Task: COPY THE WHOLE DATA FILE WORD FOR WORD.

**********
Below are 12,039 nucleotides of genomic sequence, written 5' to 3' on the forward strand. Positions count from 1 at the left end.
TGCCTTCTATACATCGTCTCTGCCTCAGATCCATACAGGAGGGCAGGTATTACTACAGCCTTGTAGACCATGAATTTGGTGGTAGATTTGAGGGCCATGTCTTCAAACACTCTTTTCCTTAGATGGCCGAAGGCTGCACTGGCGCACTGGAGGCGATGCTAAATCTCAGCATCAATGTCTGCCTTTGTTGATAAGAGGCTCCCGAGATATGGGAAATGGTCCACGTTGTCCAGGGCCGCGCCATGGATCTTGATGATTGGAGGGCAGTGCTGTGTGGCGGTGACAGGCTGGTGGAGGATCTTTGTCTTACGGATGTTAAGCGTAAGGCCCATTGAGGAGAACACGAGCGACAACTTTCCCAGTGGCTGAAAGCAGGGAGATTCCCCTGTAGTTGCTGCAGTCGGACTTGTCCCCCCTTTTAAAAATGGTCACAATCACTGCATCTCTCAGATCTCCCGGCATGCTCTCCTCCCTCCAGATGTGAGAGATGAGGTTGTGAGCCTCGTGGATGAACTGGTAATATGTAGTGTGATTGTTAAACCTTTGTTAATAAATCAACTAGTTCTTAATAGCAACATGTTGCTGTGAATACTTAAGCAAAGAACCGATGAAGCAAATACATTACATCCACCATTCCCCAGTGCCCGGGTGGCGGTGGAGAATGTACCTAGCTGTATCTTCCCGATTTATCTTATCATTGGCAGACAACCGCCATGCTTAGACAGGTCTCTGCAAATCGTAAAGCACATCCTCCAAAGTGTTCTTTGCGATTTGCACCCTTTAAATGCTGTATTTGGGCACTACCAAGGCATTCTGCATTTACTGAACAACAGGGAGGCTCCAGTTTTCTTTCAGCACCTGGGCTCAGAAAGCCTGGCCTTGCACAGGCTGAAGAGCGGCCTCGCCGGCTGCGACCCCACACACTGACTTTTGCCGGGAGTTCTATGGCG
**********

Below are 12,039 nucleotides of genomic sequence, written 5' to 3' on the forward strand. Positions count from 1 at the left end.
TGCCTTCTATACATCGTCTCTGCCTCAGATCCATACAGGAGGGCAGGTATTACTACAGCCTTGTAGACCATGAATTTGGTGGTAGATTTGAGGGCCATGTCTTCAAACACTCTTTTCCTTAGATGGCCGAAGGCTGCACTGGCGCACTGGAGGCGATGCTAAATCTCAGCATCAATGTCTGCCTTTGTTGATAAGAGGCTCCCGAGATATGGGAAATGGTCCACGTTGTCCAGGGCCGCGCCATGGATCTTGATGATTGGAGGGCAGTGCTGTGTGGCGGTGACAGGCTGGTGGAGGATCTTTGTCTTACGGATGTTAAGCGTAAGGCCCATTGAGGAGAACACGAGCGACAACTTTCCCAGTGGCTGAAAGCAGGGAGATTCCCCTGTAGTTGCTGCAGTCGGACTTGTCCCCCCTTTTAAAAATGGTCACAATCACTGCATCTCTCAGATCTCCCGGCATGCTCTCCTCCCTCCAGATGTGAGAGATGAGGTTGTGAGCCTCGTGGATGAACTGGTAATATGTAGTGTGATTGTTAAACCTTTGTTAATAAATCAACTAGTTCTTAATAGCAACATGTTGCTGTGAATACTTAAGCAAAGAACCGATGAAGCAAATACATTACATCCACCATTCCCCAGTGCCCGGGTGGCGGTGGAGAATGTACCTAGCTGTATCTTCCCGATTTATCTTATCATTGGCAGACAACCGCCATGCTTAGACAGGTCTCTGCAAATCGTAAAGCACATCCTCCAAAGTGTTCTTTGCGATTTGCACCCTTTAAATGCTGTATTTGGGCACTACCAAGGCATTCTGCATTTACTGAACAACAGGGAGGCTCCAGTTTTCTTTCAGCACCTGGGCTCAGAAAGCCTGGCCTTGCACAGGCTGAAGAGCGGCCTCGCCGGCTGCGACCCCACACACTGACTTTTGCCGGGAGTTCTATGGCG